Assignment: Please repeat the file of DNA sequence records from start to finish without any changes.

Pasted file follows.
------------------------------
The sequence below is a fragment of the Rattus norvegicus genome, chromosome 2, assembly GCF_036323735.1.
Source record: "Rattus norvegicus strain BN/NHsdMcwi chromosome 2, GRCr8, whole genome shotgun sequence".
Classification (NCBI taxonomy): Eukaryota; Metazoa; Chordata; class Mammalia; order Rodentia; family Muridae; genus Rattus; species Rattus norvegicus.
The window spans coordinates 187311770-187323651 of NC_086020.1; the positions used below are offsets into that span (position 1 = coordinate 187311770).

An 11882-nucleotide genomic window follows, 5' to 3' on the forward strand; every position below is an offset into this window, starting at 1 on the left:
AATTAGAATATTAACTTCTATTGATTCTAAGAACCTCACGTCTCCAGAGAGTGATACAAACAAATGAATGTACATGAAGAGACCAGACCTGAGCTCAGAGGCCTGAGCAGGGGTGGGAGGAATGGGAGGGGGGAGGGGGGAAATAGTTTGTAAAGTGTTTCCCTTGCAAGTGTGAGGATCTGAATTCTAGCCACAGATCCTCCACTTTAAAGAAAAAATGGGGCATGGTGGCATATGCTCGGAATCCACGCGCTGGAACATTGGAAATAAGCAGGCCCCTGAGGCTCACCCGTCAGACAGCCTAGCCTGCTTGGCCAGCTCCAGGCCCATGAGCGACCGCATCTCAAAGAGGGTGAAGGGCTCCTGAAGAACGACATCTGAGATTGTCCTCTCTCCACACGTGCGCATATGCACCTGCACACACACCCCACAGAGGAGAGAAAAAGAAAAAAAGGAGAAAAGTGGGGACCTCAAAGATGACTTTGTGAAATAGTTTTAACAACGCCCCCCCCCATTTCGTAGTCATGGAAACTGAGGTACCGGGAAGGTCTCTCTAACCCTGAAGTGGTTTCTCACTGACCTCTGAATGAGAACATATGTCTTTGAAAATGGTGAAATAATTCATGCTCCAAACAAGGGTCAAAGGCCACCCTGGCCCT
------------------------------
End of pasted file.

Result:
The sequence below is a fragment of the Rattus norvegicus genome, chromosome 2, assembly GCF_036323735.1.
Source record: "Rattus norvegicus strain BN/NHsdMcwi chromosome 2, GRCr8, whole genome shotgun sequence".
Classification (NCBI taxonomy): Eukaryota; Metazoa; Chordata; class Mammalia; order Rodentia; family Muridae; genus Rattus; species Rattus norvegicus.
The window spans coordinates 187311770-187323651 of NC_086020.1; the positions used below are offsets into that span (position 1 = coordinate 187311770).

An 11882-nucleotide genomic window follows, 5' to 3' on the forward strand; every position below is an offset into this window, starting at 1 on the left:
AATTAGAATATTAACTTCTATTGATTCTAAGAACCTCACGTCTCCAGAGAGTGATACAAACAAATGAATGTACATGAAGAGACCAGACCTGAGCTCAGAGGCCTGAGCAGGGGTGGGAGGAATGGGAGGGGGGAGGGGGGAAATAGTTTGTAAAGTGTTTCCCTTGCAAGTGTGAGGATCTGAATTCTAGCCACAGATCCTCCACTTTAAAGAAAAAATGGGGCATGGTGGCATATGCTCGGAATCCACGCGCTGGAACATTGGAAATAAGCAGGCCCCTGAGGCTCACCCGTCAGACAGCCTAGCCTGCTTGGCCAGCTCCAGGCCCATGAGCGACCGCATCTCAAAGAGGGTGAAGGGCTCCTGAAGAACGACATCTGAGATTGTCCTCTCTCCACACGTGCGCATATGCACCTGCACACACACCCCACAGAGGAGAGAAAAAGAAAAAAAGGAGAAAAGTGGGGACCTCAAAGATGACTTTGTGAAATAGTTTTAACAACGCCCCCCCCCATTTCGTAGTCATGGAAACTGAGGTACCGGGAAGGTCTCTCTAACCCTGAAGTGGTTTCTCACTGACCTCTGAATGAGAACATATGTCTTTGAAAATGGTGAAATAATTCATGCTCCAAACAAGGGTCAAAGGCCACCCTGGCCCT